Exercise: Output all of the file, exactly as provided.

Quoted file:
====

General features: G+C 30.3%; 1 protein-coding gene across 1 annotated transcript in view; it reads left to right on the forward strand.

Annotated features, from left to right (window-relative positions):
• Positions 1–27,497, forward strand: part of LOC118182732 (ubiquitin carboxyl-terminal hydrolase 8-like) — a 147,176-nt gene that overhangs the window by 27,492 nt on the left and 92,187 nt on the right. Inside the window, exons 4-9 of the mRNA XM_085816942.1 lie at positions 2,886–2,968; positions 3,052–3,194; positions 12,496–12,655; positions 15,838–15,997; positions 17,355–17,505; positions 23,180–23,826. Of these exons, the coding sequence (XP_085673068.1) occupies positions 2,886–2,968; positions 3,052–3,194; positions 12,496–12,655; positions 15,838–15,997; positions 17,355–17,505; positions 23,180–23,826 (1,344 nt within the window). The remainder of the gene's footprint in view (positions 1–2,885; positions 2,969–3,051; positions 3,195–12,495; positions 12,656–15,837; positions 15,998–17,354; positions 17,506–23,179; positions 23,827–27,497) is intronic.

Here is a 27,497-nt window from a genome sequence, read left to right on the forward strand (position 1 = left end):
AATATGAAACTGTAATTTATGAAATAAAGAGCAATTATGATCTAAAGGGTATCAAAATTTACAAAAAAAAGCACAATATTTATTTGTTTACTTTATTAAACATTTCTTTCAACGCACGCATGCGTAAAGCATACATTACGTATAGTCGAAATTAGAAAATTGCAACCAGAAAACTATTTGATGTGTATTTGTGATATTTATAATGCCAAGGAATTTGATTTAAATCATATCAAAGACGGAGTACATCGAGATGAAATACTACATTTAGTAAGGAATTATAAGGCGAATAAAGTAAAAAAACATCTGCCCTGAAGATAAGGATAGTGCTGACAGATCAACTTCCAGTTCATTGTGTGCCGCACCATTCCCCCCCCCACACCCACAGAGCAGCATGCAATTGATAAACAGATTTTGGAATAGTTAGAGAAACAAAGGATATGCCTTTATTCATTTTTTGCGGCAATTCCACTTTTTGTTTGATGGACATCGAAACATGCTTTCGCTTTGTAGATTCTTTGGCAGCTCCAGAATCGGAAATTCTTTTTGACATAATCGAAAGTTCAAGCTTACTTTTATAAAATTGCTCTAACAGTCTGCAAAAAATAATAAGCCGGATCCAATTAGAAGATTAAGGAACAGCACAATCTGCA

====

General features: G+C 30.3%; 1 protein-coding gene across 1 annotated transcript in view; it reads left to right on the forward strand.

Annotated features, from left to right (window-relative positions):
• Positions 1–27,497, forward strand: part of LOC118182732 (ubiquitin carboxyl-terminal hydrolase 8-like) — a 147,176-nt gene that overhangs the window by 27,492 nt on the left and 92,187 nt on the right. Inside the window, exons 4-9 of the mRNA XM_085816942.1 lie at positions 2,886–2,968; positions 3,052–3,194; positions 12,496–12,655; positions 15,838–15,997; positions 17,355–17,505; positions 23,180–23,826. Of these exons, the coding sequence (XP_085673068.1) occupies positions 2,886–2,968; positions 3,052–3,194; positions 12,496–12,655; positions 15,838–15,997; positions 17,355–17,505; positions 23,180–23,826 (1,344 nt within the window). The remainder of the gene's footprint in view (positions 1–2,885; positions 2,969–3,051; positions 3,195–12,495; positions 12,656–15,837; positions 15,998–17,354; positions 17,506–23,179; positions 23,827–27,497) is intronic.

Here is a 27,497-nt window from a genome sequence, read left to right on the forward strand (position 1 = left end):
AATATGAAACTGTAATTTATGAAATAAAGAGCAATTATGATCTAAAGGGTATCAAAATTTACAAAAAAAAGCACAATATTTATTTGTTTACTTTATTAAACATTTCTTTCAACGCACGCATGCGTAAAGCATACATTACGTATAGTCGAAATTAGAAAATTGCAACCAGAAAACTATTTGATGTGTATTTGTGATATTTATAATGCCAAGGAATTTGATTTAAATCATATCAAAGACGGAGTACATCGAGATGAAATACTACATTTAGTAAGGAATTATAAGGCGAATAAAGTAAAAAAACATCTGCCCTGAAGATAAGGATAGTGCTGACAGATCAACTTCCAGTTCATTGTGTGCCGCACCATTCCCCCCCCCACACCCACAGAGCAGCATGCAATTGATAAACAGATTTTGGAATAGTTAGAGAAACAAAGGATATGCCTTTATTCATTTTTTGCGGCAATTCCACTTTTTGTTTGATGGACATCGAAACATGCTTTCGCTTTGTAGATTCTTTGGCAGCTCCAGAATCGGAAATTCTTTTTGACATAATCGAAAGTTCAAGCTTACTTTTATAAAATTGCTCTAACAGTCTGCAAAAAATAATAAGCCGGATCCAATTAGAAGATTAAGGAACAGCACAATCTGCA